And what shall we do with it? Paul Dean wrote in the Phoenix Arizona Republic: “The nice thing about meditation is that it makes doing nothing quite respectable.” While Mr. Dean may be stretching things a bit, such a statement is at least in part justified when meditation is seen as something limited to lotus postures and laborious concentration, as something divorced from the activities of everyday living. I suggest that we begin to see it in a different way: as something expansive and outpouring, as a spiritual dynamic that properly includes the whole of life. Something of this broader perspective was evident in an article I found the other day in one of my old New Age magazines entitled “Natural Meditation: The Bud of Creativity.”
Quoting from the article: “Tens of thousands of Americans are looking for the source in meditation and taking workshop after workshop in search of effective techniques. Yet we are all natural meditators who need no instruction. Self-realization comes from knowing ourselves. We can close our eyes anytime, anywhere, and ask to have something revealed to us about ourselves, or we can drive, sit, lie down, walk, wash dishes, sing in the shower, and all of that is meditation.”
When self-expression trumps self-realization, meditation expands
Yes meditation in the true sense includes everything we do. However, to facilitate this, I believe self-expression rather than self-realization should be our primary concern. We’re not particularly interested, as is the case with many meditators, in acquiring self-knowledge; we’re simply interested in giving forth the blessing of life in each unique situation that we encounter. As one of my mentors put it: “True meditation might be defined as the direct participation of one’s body, mind and emotions in the spiritual expression of one’s true nature in the field of one’s own particular responsibility. This is God in action on Earth.” I might add that when this is done, self-realization is added as a bonus.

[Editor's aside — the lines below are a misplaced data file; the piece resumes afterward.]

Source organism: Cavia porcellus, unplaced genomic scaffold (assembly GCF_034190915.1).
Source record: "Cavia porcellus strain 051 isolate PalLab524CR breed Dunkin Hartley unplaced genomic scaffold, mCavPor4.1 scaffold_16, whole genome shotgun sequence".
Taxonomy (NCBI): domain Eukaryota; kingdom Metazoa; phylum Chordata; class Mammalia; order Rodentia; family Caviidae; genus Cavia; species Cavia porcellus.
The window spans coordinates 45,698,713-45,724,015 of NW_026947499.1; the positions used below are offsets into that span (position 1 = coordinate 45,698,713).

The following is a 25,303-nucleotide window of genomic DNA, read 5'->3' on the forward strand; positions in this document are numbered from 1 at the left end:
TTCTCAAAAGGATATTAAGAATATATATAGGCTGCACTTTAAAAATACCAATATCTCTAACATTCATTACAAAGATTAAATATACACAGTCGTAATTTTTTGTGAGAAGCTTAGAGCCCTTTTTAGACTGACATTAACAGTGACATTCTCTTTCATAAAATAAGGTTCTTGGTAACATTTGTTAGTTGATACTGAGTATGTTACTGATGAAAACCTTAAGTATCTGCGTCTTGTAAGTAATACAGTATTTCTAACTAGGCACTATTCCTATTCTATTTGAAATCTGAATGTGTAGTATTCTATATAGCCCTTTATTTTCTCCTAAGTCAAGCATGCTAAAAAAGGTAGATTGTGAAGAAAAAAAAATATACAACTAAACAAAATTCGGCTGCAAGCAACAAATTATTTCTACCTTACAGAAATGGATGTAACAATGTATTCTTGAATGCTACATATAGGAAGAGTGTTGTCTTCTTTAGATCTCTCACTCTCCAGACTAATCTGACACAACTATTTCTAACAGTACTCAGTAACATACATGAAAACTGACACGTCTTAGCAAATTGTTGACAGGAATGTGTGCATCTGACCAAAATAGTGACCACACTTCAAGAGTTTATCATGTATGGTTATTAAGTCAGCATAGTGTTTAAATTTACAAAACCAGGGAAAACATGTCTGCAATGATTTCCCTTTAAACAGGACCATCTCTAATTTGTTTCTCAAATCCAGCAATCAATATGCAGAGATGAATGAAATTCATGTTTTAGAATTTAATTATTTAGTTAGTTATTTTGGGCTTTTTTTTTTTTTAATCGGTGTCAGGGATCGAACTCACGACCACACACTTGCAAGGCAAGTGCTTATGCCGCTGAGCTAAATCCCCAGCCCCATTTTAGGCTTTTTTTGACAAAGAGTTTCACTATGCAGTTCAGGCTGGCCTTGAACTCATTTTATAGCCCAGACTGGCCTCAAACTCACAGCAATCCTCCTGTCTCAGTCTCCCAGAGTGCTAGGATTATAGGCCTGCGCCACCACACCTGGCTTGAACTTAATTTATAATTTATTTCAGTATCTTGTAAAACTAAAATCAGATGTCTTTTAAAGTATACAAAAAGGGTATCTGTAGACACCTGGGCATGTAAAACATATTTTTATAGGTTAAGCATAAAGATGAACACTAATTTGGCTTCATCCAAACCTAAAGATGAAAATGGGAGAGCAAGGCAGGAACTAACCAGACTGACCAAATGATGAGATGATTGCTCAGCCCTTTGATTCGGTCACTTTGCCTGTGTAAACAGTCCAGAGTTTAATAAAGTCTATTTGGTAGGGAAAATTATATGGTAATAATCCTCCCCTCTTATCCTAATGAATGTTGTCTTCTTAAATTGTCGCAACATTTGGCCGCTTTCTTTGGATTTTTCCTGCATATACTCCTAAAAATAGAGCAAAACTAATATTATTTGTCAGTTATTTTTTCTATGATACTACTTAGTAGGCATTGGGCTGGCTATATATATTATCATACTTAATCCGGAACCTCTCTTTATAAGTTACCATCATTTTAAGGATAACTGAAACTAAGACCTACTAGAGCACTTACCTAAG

In contrast, the popular approach to meditation is often based in “getting”—getting a victory in the big tennis match, getting “peace of mind,” getting self-knowledge, ultimately getting out of the Earth into some kind of inner heaven. But to me authentic meditation is actually a quality of attunement with the higher vibratory levels of spirit for the purpose of letting what is present at these levels be revealed in form on Earth. It’s outer-directed, not inner-directed. It’s letting heaven come on Earth, not escaping from the Earth into an imaginary heaven. We truly meditate as we fill the forms of Earth with the substance of heaven by the consistent expression of the truth of ourselves from moment to moment.
Speaking of filling the forms of Earth, how would you like to go “meditate” with me on the heavenly substance represented by a banana split at the nearest Dairy Delight? This reminds me of the young woman who took up Transcendental Meditation to lose weight and her mantra was “Hot Fudge Sundae.” I understand that she consumed 362 mantras during her first sitting and would not come out of her meditative trance until a real hot fudge sundae was put in front of her. There must be better way, and if you have genuinely meditated on the words of this article you should know what it is.
Jerry Kvasnicka, a graduate of Princeton Theological Seminary, has had a varied career as a youth minister, a radio news reporter, a writer and editor for several magazines and journals and a custodian with the Loveland, Colorado school district. Jerry currently edits and writes for the mind-spirit section of the online magazine The Mindful Word. He has lived at the Sunrise Ranch spiritual community in Loveland for twenty-six years. He can be reached at firstname.lastname@example.org.